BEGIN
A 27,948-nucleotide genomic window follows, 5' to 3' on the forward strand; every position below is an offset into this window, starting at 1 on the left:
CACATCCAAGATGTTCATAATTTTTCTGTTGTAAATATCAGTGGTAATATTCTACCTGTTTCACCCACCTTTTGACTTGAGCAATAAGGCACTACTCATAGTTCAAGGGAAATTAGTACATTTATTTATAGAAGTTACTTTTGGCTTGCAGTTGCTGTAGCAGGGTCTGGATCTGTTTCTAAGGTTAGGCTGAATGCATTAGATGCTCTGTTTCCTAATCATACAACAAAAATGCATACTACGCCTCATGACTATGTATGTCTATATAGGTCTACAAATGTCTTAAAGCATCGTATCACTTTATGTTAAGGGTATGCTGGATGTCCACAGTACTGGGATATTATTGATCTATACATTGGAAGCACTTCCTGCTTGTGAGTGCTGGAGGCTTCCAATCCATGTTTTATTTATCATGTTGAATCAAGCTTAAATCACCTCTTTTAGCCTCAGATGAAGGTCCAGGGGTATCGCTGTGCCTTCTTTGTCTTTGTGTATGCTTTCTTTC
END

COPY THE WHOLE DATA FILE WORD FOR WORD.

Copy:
A 27,948-nucleotide genomic window follows, 5' to 3' on the forward strand; every position below is an offset into this window, starting at 1 on the left:
CACATCCAAGATGTTCATAATTTTTCTGTTGTAAATATCAGTGGTAATATTCTACCTGTTTCACCCACCTTTTGACTTGAGCAATAAGGCACTACTCATAGTTCAAGGGAAATTAGTACATTTATTTATAGAAGTTACTTTTGGCTTGCAGTTGCTGTAGCAGGGTCTGGATCTGTTTCTAAGGTTAGGCTGAATGCATTAGATGCTCTGTTTCCTAATCATACAACAAAAATGCATACTACGCCTCATGACTATGTATGTCTATATAGGTCTACAAATGTCTTAAAGCATCGTATCACTTTATGTTAAGGGTATGCTGGATGTCCACAGTACTGGGATATTATTGATCTATACATTGGAAGCACTTCCTGCTTGTGAGTGCTGGAGGCTTCCAATCCATGTTTTATTTATCATGTTGAATCAAGCTTAAATCACCTCTTTTAGCCTCAGATGAAGGTCCAGGGGTATCGCTGTGCCTTCTTTGTCTTTGTGTATGCTTTCTTTC